But school is where it all began, so I need to return briefly to a few incidents that have grown into anecdotes, to some approximate memories which time has deformed into certainty.
“That’s one of the central problems of history, isn’t it, sir? The question of subjective versus objective interpretation, the fact that we need to know the history of the historian in order to understand the version that is being put in front of us?”
This was another of our fears: that Life wouldn’t turn out to be like Literature.
“History is that certainty produced at the point where the imperfections of memory meet the inadequacies of documentation.”
“I hate the way the English have of not being serious about being serious. I really hate it.”
It was more unsettling because it looked and felt quietly wrong, as if some small lever of the universe had been pressed, and here, just for these minutes, nature was reversed, and time with it.
But I think I have an instinct for survival, for self-preservation. Perhaps this is what Veronica called cowardice and I called being peaceable.
I did, eventually, find myself thinking straight. That’s to say, understanding Adrian’s reasons, respecting them, and admiring him. He had a better mind and a more rigorous temperament than me; he thought logically, and then acted on the conclusion of logical thought. Whereas most of us, I suspect, do the opposite: we make an instinctive decision, then build up an infrastructure of reason to justify it. And call the result common sense.
History isn’t the lies of the victors, as I once glibly assured Old Joe Hunt; I know that now. It’s more the memories of the survivors, most of whom are neither victorious nor defeated.
We live in time, it bounds us and defines us, and time is supposed to measure history, isn’t it? But if we can’t understand time, can’t grasp its mysteries of pace and progress, what chance do we have with history—even our own small, personal, largely undocumented piece of it?
Why did I imagine Brother Jack had seen me coming and was having a bit of fun? Perhaps because in this country shadings of class resist time longer than differentials in age. The Fords had been posher than the Websters back then, and they were jolly well going to stay that way. Or was this mere paranoia on my part?
And for a moment, she almost looked enigmatic. But Margaret can’t do enigma, that first step to Woman of Mystery. If she’d wanted me to spend the money on a holiday for two, she’d have said so. Yes, I realise that’s exactly what she did say, but…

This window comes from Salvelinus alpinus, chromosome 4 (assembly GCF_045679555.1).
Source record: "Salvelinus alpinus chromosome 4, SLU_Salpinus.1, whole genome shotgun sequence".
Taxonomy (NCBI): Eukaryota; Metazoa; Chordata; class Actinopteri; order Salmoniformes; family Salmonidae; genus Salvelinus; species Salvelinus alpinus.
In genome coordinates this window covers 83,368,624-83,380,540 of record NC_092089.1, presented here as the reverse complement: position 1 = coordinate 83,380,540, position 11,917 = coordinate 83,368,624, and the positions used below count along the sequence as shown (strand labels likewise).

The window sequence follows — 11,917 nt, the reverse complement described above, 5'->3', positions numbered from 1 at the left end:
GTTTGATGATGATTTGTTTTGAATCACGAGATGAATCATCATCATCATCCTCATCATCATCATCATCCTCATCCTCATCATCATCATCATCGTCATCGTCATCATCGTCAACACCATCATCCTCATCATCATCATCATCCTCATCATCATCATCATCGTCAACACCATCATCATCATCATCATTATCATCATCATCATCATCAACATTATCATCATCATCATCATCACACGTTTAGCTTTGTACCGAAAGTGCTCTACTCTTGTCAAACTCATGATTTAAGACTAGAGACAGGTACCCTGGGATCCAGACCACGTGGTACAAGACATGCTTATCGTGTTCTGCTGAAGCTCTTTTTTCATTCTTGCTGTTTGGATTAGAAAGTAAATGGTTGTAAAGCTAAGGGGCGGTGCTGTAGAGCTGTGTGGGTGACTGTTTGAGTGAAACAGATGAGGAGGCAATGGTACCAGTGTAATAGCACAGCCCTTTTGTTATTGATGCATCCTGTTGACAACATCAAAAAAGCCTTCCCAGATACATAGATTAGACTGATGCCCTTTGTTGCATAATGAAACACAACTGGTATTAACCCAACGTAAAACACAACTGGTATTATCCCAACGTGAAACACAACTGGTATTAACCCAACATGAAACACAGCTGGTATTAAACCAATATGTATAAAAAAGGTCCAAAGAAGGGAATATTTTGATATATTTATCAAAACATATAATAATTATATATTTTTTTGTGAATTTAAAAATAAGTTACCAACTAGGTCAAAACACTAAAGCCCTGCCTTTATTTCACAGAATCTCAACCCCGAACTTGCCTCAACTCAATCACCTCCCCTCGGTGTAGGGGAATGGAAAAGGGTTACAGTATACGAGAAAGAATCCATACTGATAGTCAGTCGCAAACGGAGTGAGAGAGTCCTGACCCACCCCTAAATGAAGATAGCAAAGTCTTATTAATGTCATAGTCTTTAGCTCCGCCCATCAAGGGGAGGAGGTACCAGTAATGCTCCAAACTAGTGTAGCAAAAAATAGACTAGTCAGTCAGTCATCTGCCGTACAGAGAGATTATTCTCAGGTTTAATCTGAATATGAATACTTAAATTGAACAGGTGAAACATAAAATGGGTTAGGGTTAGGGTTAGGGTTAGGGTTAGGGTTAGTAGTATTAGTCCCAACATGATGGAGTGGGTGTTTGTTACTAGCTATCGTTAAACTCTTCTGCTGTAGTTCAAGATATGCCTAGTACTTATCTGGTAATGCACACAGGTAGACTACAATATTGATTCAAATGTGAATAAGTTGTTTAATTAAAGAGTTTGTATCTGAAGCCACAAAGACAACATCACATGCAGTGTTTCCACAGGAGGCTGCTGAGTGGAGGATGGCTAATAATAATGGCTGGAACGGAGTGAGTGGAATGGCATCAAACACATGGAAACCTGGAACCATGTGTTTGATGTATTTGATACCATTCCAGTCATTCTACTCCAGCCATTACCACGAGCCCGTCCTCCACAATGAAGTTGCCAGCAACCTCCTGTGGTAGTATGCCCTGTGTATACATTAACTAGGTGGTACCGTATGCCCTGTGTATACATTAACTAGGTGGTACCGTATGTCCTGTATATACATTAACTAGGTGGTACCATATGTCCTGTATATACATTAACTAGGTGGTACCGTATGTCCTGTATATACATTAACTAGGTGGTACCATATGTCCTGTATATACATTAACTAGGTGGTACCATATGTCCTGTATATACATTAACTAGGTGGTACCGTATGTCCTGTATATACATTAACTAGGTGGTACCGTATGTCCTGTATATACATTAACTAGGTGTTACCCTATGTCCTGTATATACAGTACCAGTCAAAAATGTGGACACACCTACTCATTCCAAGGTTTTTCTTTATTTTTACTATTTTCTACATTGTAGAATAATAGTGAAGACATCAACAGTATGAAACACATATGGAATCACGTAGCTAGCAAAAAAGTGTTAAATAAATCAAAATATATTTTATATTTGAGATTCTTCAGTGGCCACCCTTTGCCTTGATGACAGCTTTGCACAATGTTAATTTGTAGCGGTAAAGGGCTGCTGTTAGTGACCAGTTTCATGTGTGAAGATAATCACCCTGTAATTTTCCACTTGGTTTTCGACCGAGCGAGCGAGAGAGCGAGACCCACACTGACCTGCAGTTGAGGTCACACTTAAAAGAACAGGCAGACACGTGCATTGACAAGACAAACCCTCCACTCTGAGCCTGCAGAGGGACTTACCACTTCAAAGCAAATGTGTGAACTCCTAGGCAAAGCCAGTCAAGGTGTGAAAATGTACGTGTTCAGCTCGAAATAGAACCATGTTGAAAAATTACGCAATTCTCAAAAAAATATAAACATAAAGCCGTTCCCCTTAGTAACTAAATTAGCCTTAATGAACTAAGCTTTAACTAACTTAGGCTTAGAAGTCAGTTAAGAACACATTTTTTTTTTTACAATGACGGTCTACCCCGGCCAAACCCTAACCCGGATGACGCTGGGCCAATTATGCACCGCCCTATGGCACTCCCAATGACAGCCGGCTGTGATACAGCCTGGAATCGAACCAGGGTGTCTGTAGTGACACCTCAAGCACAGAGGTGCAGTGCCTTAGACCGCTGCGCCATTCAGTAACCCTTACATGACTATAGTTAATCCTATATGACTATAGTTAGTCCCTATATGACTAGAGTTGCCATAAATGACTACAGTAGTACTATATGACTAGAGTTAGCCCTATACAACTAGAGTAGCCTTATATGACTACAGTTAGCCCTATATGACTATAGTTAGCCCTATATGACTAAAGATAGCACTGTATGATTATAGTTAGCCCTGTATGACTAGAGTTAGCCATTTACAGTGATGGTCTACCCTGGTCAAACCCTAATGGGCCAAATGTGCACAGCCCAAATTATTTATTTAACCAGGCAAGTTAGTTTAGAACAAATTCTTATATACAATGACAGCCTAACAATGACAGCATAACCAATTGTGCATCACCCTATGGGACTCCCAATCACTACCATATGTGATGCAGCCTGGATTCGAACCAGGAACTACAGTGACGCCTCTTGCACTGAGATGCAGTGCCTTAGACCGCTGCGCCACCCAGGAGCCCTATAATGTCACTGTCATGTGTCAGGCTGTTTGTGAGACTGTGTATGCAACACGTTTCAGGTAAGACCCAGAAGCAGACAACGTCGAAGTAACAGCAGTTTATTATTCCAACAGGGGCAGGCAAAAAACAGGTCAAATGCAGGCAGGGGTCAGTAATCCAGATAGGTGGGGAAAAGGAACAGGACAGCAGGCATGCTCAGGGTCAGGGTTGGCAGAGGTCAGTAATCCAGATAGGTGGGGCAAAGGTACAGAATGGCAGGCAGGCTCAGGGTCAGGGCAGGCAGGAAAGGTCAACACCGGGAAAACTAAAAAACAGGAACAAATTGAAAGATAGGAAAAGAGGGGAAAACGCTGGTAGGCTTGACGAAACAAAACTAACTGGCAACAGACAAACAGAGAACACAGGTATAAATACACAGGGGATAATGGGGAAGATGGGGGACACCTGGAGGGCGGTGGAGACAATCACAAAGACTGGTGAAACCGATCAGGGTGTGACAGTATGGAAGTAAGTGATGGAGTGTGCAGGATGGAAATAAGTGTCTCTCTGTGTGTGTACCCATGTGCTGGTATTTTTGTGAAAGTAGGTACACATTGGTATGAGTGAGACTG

It strikes me that this may be one of the differences between youth and age: when we are young, we invent different futures for ourselves; when we are old, we invent different pasts for others.
But time…how time first grounds us and then confounds us. We thought we were being mature when we were only being safe. We imagined we were being responsible but were only being cowardly. What we called realism turned out to be a way of avoiding things rather than facing them. Time…give us enough time and our best-supported decisions will seem wobbly, our certainties whimsical.
I had wanted life not to bother me too much, and I had succeeded—and how pitiful that was.
“The question of accumulation,” Adrian had written. […] Life isn’t just addition and subtraction. There’s also the accumulation, the multiplication, of loss, of failure.
I know this much: that there is objective time, but also subjective time, the kind you wear on the inside of your wrist, next to where the pulse lies. And this personal time, which is the true time, is measured in your relationship to memory. So when this strange thing happened—when these new memories suddenly came upon me—it was as if, for that moment, time had been placed in reverse. As if, for that moment, the river ran upstream.
What had begun as a determination to obtain property bequeathed to me had morphed into something much larger, something which bore on the whole of my life, on time and memory. And desire. I thought—at some level of my being, I actually thought—that I could go back to the beginning and change things. That I could make the blood flow backwards.
Remorse, etymologically, is the action of biting again: that’s what the feeling does to you. Imagine the strength of the bite when I reread my words. They seemed like some ancient curse I had forgotten even uttering. Of course I don’t—I didn’t—believe in curses. That’s to say, in words producing events. But the very action of naming something that subsequently happens—of wishing specific evil, and that evil coming to pass—this still has a shiver of the otherworldly about it.
No, nothing to do with cleverness; and even less with moral courage. He didn’t grandly refuse an existential gift; he was afraid of the pram in the hall.
I looked at the chain of responsibility. I saw my initial in there. I remembered that in my ugly letter I had urged Adrian to consult Veronica’s mother. I replayed the words that would forever haunt me. As would Adrian’s unfinished sentence, “So, for instance, if Tony…”